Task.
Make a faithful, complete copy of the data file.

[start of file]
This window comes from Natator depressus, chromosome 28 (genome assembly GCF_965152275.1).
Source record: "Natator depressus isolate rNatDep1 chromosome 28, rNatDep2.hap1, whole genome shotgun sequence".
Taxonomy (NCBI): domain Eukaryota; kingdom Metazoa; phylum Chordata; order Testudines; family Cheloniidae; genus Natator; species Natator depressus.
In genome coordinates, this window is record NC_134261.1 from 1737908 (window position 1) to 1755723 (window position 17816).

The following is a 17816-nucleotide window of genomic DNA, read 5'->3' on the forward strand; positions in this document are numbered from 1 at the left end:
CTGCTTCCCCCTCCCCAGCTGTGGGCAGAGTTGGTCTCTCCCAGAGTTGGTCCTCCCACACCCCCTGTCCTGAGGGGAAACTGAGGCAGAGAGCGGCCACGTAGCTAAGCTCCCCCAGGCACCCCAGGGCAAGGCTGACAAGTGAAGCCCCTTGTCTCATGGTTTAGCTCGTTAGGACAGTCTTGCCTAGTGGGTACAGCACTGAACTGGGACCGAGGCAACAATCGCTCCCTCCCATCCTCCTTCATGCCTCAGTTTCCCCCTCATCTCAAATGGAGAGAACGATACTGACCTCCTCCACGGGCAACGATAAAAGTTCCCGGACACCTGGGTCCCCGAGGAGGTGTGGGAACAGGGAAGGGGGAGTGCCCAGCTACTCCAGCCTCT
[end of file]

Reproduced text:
This window comes from Natator depressus, chromosome 28 (genome assembly GCF_965152275.1).
Source record: "Natator depressus isolate rNatDep1 chromosome 28, rNatDep2.hap1, whole genome shotgun sequence".
Taxonomy (NCBI): domain Eukaryota; kingdom Metazoa; phylum Chordata; order Testudines; family Cheloniidae; genus Natator; species Natator depressus.
In genome coordinates, this window is record NC_134261.1 from 1737908 (window position 1) to 1755723 (window position 17816).

The following is a 17816-nucleotide window of genomic DNA, read 5'->3' on the forward strand; positions in this document are numbered from 1 at the left end:
CTGCTTCCCCCTCCCCAGCTGTGGGCAGAGTTGGTCTCTCCCAGAGTTGGTCCTCCCACACCCCCTGTCCTGAGGGGAAACTGAGGCAGAGAGCGGCCACGTAGCTAAGCTCCCCCAGGCACCCCAGGGCAAGGCTGACAAGTGAAGCCCCTTGTCTCATGGTTTAGCTCGTTAGGACAGTCTTGCCTAGTGGGTACAGCACTGAACTGGGACCGAGGCAACAATCGCTCCCTCCCATCCTCCTTCATGCCTCAGTTTCCCCCTCATCTCAAATGGAGAGAACGATACTGACCTCCTCCACGGGCAACGATAAAAGTTCCCGGACACCTGGGTCCCCGAGGAGGTGTGGGAACAGGGAAGGGGGAGTGCCCAGCTACTCCAGCCTCT